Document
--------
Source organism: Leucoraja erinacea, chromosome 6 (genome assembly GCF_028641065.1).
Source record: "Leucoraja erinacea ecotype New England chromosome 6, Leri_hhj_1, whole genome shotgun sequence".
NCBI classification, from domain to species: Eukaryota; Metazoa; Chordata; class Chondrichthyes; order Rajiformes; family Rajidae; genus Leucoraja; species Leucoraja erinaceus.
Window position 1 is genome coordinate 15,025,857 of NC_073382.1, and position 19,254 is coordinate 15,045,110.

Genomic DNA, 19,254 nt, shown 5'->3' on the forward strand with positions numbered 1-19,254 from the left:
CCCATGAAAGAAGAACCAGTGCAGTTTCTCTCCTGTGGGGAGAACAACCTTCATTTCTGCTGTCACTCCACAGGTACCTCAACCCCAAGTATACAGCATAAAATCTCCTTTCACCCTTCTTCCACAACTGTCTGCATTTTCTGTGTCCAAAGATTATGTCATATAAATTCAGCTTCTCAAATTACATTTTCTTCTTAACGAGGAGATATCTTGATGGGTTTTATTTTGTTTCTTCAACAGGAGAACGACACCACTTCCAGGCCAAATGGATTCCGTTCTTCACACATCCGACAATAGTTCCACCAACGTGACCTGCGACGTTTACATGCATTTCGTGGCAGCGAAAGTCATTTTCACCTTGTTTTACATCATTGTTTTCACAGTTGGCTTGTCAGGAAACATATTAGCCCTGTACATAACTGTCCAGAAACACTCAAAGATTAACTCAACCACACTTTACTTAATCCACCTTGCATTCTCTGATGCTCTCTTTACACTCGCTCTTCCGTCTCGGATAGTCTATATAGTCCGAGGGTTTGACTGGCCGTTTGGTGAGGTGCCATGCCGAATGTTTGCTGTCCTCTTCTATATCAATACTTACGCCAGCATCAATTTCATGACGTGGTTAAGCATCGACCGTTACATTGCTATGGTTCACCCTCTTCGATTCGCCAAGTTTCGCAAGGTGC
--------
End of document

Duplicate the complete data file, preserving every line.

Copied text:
Source organism: Leucoraja erinacea, chromosome 6 (genome assembly GCF_028641065.1).
Source record: "Leucoraja erinacea ecotype New England chromosome 6, Leri_hhj_1, whole genome shotgun sequence".
NCBI classification, from domain to species: Eukaryota; Metazoa; Chordata; class Chondrichthyes; order Rajiformes; family Rajidae; genus Leucoraja; species Leucoraja erinaceus.
Window position 1 is genome coordinate 15,025,857 of NC_073382.1, and position 19,254 is coordinate 15,045,110.

Genomic DNA, 19,254 nt, shown 5'->3' on the forward strand with positions numbered 1-19,254 from the left:
CCCATGAAAGAAGAACCAGTGCAGTTTCTCTCCTGTGGGGAGAACAACCTTCATTTCTGCTGTCACTCCACAGGTACCTCAACCCCAAGTATACAGCATAAAATCTCCTTTCACCCTTCTTCCACAACTGTCTGCATTTTCTGTGTCCAAAGATTATGTCATATAAATTCAGCTTCTCAAATTACATTTTCTTCTTAACGAGGAGATATCTTGATGGGTTTTATTTTGTTTCTTCAACAGGAGAACGACACCACTTCCAGGCCAAATGGATTCCGTTCTTCACACATCCGACAATAGTTCCACCAACGTGACCTGCGACGTTTACATGCATTTCGTGGCAGCGAAAGTCATTTTCACCTTGTTTTACATCATTGTTTTCACAGTTGGCTTGTCAGGAAACATATTAGCCCTGTACATAACTGTCCAGAAACACTCAAAGATTAACTCAACCACACTTTACTTAATCCACCTTGCATTCTCTGATGCTCTCTTTACACTCGCTCTTCCGTCTCGGATAGTCTATATAGTCCGAGGGTTTGACTGGCCGTTTGGTGAGGTGCCATGCCGAATGTTTGCTGTCCTCTTCTATATCAATACTTACGCCAGCATCAATTTCATGACGTGGTTAAGCATCGACCGTTACATTGCTATGGTTCACCCTCTTCGATTCGCCAAGTTTCGCAAGGTGC